Chloe Kim doesn’t skip a beat, continues reign in X Games Aspen superpipe |

Chloe Kim doesn’t skip a beat, continues reign in X Games Aspen superpipe

After break to work on school, Chloe Kim’s return to Buttermilk brings familiar result

Chloe Kim, left, and Haruna Matsumoto hold up their medals from the women’s superpipe finals at the 2021 X Games Aspen at Buttermilk on Saturday, Jan. 30, 2021. (Kelsey Brunner/The Aspen Times)

The world has changed a lot since Chloe Kim last competed at X Games Aspen in 2019. Her domination in the halfpipe has not.

The California superstar returned to Buttermilk Ski Area on Saturday night to win her fifth gold medal in the sport’s most iconic event and sixth gold overall, picking up right where she left off two years ago.

“I kind of forgot how gnarly it was. We were in Laax for a week and then we came straight here and I don’t know, it was pretty wild, and I forgot this is what our normal season is like,” Kim said. “I can’t believe I was able to win today. I can’t believe I was able to pull something off. I’ve just gone into the season with no pressure on myself, just trying to get back into the swing of things.”

Chloe Kim, left, and Haruna Matsumoto congratulate each other after both medaling in the women’s snowboard superpipe finals at X Games Aspen on Saturday, Jan. 30, 2021. Kim received her eight X Games medal. (Kelsey Brunner/The Aspen Times)

Kim sat out the entire 2019-20 competition season to focus on her first year at Princeton. Her 22-month layoff ended when she competed last week at the Laax Open, which she won, and followed that up with another win a week later in Aspen.

Despite falling on her first run, she bounced right back and delivered strong second and third runs to take charge in a contest she has come to dominate over the years.

Only 20, Kim now has eight X Games medals, seven from Aspen and another gold from Oslo in 2016. She’s now won the Aspen contest in 2015, 2016, 2018, 2019 and 2021.

“Having someone like Chloe since the time I was 6 is amazing,” said runner-up Maddie Mastro, who also is 20. “That’s what you can only hope for, is to have someone in your discipline and sport that is pushing you and wanting you to get better.”

Mastro, who has solidified herself as the world’s best female halfpipe snowboarder behind Kim in recent years, finished second Saturday after a clean first run to win only her second career X Games medal, following a bronze she won in 2018. She did her best to land her signature double crippler in competition for the first time, but didn’t quite put it down.

Mastro and Kim both grew up riding in Mammoth and their careers have long been linked.

Chloe Kim competes in the women’s superpipe finals during the 2021 X Games Aspen at Buttermilk on Saturday, Jan. 30, 2021. (Kelsey Brunner/The Aspen Times)

“She has the sickest double crippler,” Kim said of Mastro, “and she has some solid back nines, so it’s really awesome to see how much she is progressing women’s snowboarding. It really inspires me to do that, as well.”

Kim came to Aspen amid rumors she was going to uncork some wild, new tricks, but fate had other plans. She said she had to make an ER visit a few days ago after an allergic reaction closed her throat, and she said she also popped a rib or two out of place on a fall in her first run Saturday.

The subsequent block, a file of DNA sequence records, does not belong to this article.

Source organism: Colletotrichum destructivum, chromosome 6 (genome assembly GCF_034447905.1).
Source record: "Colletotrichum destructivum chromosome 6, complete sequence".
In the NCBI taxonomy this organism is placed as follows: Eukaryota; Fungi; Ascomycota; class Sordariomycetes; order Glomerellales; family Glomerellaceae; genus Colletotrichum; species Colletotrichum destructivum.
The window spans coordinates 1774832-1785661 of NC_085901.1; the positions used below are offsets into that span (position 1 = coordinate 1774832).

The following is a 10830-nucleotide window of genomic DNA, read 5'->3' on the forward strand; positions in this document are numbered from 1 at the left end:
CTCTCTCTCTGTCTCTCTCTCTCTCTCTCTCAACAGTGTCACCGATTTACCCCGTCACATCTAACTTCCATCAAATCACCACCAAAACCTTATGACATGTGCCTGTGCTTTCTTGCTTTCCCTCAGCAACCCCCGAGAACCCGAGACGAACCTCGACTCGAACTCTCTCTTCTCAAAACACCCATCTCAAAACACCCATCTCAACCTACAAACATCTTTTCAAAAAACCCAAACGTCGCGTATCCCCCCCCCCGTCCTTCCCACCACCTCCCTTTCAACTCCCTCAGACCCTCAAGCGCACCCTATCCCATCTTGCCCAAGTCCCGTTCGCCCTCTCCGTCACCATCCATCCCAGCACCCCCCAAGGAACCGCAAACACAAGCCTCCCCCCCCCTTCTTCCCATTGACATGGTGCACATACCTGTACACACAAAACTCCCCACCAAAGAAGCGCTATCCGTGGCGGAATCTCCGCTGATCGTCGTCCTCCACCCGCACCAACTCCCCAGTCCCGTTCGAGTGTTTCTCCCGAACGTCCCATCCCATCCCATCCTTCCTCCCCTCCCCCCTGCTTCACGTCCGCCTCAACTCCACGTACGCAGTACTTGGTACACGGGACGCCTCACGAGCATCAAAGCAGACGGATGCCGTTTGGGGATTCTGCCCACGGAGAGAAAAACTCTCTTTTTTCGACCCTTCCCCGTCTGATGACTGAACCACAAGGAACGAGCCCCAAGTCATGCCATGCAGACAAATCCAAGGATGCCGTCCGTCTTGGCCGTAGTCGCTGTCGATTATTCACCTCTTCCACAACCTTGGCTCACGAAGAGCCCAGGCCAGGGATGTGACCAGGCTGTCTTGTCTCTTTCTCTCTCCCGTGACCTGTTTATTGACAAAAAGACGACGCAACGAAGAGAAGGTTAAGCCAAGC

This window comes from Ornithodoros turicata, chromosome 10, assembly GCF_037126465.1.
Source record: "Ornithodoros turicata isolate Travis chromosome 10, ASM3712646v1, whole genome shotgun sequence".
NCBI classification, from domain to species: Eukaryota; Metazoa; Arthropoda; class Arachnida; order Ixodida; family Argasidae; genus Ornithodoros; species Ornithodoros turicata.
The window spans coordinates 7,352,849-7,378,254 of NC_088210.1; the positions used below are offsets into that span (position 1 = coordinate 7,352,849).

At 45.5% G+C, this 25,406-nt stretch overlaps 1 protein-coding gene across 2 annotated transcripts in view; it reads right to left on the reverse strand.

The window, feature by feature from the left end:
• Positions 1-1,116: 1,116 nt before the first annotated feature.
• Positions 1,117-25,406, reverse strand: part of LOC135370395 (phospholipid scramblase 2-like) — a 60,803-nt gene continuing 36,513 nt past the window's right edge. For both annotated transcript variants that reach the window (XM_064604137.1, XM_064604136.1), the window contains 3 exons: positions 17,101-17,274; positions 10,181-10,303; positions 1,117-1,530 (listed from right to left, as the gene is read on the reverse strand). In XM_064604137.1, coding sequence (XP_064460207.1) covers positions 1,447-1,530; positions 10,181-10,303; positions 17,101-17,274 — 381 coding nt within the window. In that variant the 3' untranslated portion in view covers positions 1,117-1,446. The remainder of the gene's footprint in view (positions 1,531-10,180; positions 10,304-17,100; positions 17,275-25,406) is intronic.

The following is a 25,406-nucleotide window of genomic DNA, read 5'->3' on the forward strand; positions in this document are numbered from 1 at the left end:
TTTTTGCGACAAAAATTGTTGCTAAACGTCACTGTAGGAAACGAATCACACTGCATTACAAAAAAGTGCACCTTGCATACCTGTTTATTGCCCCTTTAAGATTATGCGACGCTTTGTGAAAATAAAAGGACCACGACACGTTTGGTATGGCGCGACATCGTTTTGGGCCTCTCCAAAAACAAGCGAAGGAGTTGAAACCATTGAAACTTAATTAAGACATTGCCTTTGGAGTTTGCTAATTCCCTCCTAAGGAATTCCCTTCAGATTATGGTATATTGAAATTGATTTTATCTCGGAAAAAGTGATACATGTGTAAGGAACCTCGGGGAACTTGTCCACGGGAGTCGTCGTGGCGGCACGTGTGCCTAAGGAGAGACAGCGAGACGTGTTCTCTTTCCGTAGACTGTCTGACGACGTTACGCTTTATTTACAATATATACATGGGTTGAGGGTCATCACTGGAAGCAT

“It wasn’t really strategy. I honestly kind of struggled in practice the past few days,” Kim said of taking it easy this year in Aspen. “I didn’t want to hurt myself at this contest, even though I would have loved to have tried a couple new tricks out there. But we might have a couple more events in the near future, so I’m trying to stay safe and be smart.”

Athletes competing in the women’s snowboard superpipe final line up at the top of the 2021 X Games course at Buttermilk before the start on Saturday, Jan. 30, 2021. (Kelsey Brunner/The Aspen Times)

Behind Kim and Mastro, Japan’s Haruna Matsumoto took bronze. Last year’s champion, Spain’s Queralt Castellet, finished off the podium.

For Mastro, it wasn’t quite the satisfying gold she’s long sought, but it was a first X Games silver, a significant milestone for her still growing career.

“I wasn’t able to put the run I had in mind. I just wasn’t able to put those puzzle pieces together,” Mastro said. “X Games and I have had our battles. I’ve definitely been going through a lot of learning and growing the past few years with my snowboarding and making all these puzzle pieces fit together. It’s definitely been a challenge, but I’m so happy I was able to land something tonight and get this.”

Support Local Journalism

Support Local Journalism

Readers around Aspen and Snowmass Village make the Aspen Times’ work possible. Your financial contribution supports our efforts to deliver quality, locally relevant journalism.

Now more than ever, your support is critical to help us keep our community informed about the evolving coronavirus pandemic and the impact it is having locally. Every contribution, however large or small, will make a difference.

Each donation will be used exclusively for the development and creation of increased news coverage.


Start a dialogue, stay on topic and be civil.
If you don't follow the rules, your comment may be deleted.

User Legend: iconModerator iconTrusted User


Snowmass Center project complicated by phasing, supply chain and legal logistics

It’s been just shy of a year since Snowmass Village Town Council reviewed and approved the final redevelopment plans for the Snowmass Center in late fall of 2020 and just shy of two years since the project was first brought before council for review in 2019. But the building still looks the same as it did last year and the year before. Why?

See more